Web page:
By Cal Orey
I wasn't going to write about this coming Fourth of July but I'm thinking why the heck not? Welcome. Usually I am a quiet, balanced author-intuitive who writes articles and books. Three days ago, my life changed as I knew it...
As an intuitive, I sensed chaos was on its way. I prepared as I do before forecasting a mega quake swarm (2008 Reno-Tahoe) and the Angora Fire (2007) or thunderstorms (through the summer). I've done Northern California floods and blizzards before the Tahoe drought, and rough air when I choose to fly away to Canada and escape. But this Fourth of the July--is a piece of work.
On the upside, I've lost those three pesky pounds thanks to the Fourth of July Diet. Blame it on the vacationers here at the Lake. My street no longer looks like it once did. It is an Old-Tahoe-style neighborhood but the locals have managed to keep their homes clean and neat. Not so right now.
A Scene Out of Twister
Last night it looked like a scene out of "Twister"--and I was waiting for a flying cow to pay me a visit. Dogs, young and old, were running loose up and down the street day and night. Cars, cars, cars everywhere. Clothes and towels, chairs, people galore were everywhere. And the noise factor? Hot tubs bubbling, screaming, laughing, sirens...
Ugh, I feel sick to my stomach. Sure, I get it. I live in a "tourist town"--get used to it. But you see, the intensity of holiday events never comes inland to the neighborhood as much as it is this year. Well, we do hear fireworks and live music concerts but I and my companion animals have become desensitized to it. Sorta.
I've learned to stock up on food and water, have a low profile, and wait until the storm is over. This time the storm of unruly pets and their people overflowed into my world. RVs, flood lights (night and day. see "Lakeview Terrace" and how irate neighbors become when there's big balls of sunshine in their bedroom), tacky picnic table umbrellas, one flag, and a car lot is what I see when I peek outside the windows.
Tourist Town Needs Tourists’ Money
So you may be thinking: "The town needs tourists' money"--but I do not get paid from the tourists. It's locals, like me, who are the bread and butter for the locals who offer services year-round during off-season. Meanwhile, as I sit here working at home (feeling captive, love to swim or walk the dog but I'm intimidated so I will not do either) I am done fighting. It is out of my control.
As I look at photos of trips I've taken I think: "I didn't trash the city or town or do insensitive things." I do not get drunk, let my dog run loose, scream and party all day and night (however I wish I did at this moment). So my Aussie chews his bones in between chaos and I try to finish the book that is due in less than two months but I cannot lie. I'm feeling frustrated and unbalanced. The town has been invaded and tourists to vacation homeowners are acting selfish and insensitive to people who live here. But, but, but...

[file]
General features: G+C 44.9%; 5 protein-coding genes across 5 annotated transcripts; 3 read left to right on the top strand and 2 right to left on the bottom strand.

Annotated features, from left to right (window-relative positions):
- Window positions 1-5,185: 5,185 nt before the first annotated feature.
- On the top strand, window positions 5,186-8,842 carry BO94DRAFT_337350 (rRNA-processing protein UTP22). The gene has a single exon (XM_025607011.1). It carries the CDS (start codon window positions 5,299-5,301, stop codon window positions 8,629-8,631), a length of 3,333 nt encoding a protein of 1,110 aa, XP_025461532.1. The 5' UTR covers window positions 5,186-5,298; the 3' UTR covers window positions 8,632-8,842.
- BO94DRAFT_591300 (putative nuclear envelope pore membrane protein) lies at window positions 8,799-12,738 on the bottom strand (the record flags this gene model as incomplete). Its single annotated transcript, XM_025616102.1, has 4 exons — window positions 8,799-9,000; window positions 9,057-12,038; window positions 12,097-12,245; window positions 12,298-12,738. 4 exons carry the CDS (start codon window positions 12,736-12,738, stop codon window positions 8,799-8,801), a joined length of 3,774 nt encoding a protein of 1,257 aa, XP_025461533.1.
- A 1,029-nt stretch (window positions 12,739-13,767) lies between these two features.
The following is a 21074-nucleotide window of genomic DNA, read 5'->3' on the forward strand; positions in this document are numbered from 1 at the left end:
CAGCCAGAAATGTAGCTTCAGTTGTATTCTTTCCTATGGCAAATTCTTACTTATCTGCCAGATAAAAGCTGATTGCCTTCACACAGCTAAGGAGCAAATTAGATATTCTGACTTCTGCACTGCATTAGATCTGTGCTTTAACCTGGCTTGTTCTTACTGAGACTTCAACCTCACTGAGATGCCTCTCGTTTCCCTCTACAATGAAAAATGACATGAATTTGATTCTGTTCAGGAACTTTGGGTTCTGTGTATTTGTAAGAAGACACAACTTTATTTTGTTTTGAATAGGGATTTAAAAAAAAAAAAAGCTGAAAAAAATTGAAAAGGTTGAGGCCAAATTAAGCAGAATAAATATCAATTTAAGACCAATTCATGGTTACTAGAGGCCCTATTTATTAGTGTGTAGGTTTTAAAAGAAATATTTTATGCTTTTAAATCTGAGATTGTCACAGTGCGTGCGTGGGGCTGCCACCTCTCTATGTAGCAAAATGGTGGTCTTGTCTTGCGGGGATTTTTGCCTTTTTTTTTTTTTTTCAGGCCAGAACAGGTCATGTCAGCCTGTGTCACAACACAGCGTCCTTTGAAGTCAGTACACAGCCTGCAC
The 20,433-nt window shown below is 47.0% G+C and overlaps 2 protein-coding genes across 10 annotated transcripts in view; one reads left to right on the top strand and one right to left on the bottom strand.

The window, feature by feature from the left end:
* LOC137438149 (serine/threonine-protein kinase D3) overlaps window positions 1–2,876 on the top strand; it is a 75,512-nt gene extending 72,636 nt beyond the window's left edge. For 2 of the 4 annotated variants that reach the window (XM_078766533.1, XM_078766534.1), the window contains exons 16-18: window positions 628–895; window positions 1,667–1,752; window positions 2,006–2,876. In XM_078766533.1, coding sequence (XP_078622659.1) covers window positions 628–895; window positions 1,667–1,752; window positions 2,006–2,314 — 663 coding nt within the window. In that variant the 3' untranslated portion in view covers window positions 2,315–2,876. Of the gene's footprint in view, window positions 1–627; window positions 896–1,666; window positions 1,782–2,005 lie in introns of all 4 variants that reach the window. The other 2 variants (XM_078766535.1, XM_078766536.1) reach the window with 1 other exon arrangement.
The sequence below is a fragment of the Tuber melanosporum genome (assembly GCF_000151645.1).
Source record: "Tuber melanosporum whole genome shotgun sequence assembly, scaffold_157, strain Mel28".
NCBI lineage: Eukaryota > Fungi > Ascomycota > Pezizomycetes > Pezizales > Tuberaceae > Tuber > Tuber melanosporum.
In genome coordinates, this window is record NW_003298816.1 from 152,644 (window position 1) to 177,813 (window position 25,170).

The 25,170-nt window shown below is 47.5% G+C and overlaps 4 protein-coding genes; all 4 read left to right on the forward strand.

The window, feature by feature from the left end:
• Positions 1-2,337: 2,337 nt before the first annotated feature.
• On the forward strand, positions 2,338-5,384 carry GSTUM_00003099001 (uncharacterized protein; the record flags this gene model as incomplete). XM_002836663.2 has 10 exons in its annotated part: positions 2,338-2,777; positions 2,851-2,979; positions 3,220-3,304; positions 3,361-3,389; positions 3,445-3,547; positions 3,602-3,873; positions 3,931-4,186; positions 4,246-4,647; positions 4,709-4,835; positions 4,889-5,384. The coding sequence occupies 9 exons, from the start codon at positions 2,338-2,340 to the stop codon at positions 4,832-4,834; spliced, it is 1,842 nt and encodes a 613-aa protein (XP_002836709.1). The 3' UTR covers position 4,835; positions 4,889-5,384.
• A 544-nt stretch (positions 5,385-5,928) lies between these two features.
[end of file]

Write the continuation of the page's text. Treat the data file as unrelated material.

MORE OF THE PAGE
It's eerie out there (almost feeling like Will Smith's character in "I Am Legend" and sense "dark seekers" (mean zombie people and dogs are outside when it gets dark at night). Ready to board of all the windows. Besides one local's dog who jumped the fence (I felt so sorry for her--the shepherd's blue eyes met mine--she was scared) and her concerned owner rescued the dog. I feel for these pets and their people. Tonight we get 25 minutes of loud fireworks, after all, it's the time when we celebrate and our sensitive dogs and cats flee. And that's what I should have done. One more thing: My Aussie is barking out in the living room. I am allowing it because it's an insensitive tourist walking by my cabin with a wayward off-leash canine and ignoring our town laws. Live and let live? What else can I do. “Go ahead, boy bark!” I say and turn up the volume to the stereo.
Summer Fun…Join Them—Or Not
A few days ago, I read an article online about how a popular town in Europe, Venice, doesn’t want any more tourists. After all, too many people create traffic congestion, air pollution, lines in stores, and a quiet, quaint town of paradise can turn into a nightmare.
After 20 years of living at Lake Tahoe I became a “clacker”—refer to the film “The Devil Wears Prada”. No, I don’t wear heels but I’ve joined the fun-loving vacation homeowners. That means on weekends I stop writing. Why bother? I take time to chill: garden, swim, sun, and play with my furry friends.
I purchased those silly patio umbrellas with solar lights, faux ivy, lavender flowers, river rock, patio stones, tall trees, and solar lights. I created an oasis to make my time in season chaos, well, bliss. Oh, this year it arrived! I purchased earphones to plug into the TV and computer like being on an airplane. Pondering if I should order a pair for the dog. My cat, Zen? He’s chill.
And there is the ongoing feud of locals and vacation home rentals. But that is another story. My mantra: This too shall pass. Autumn.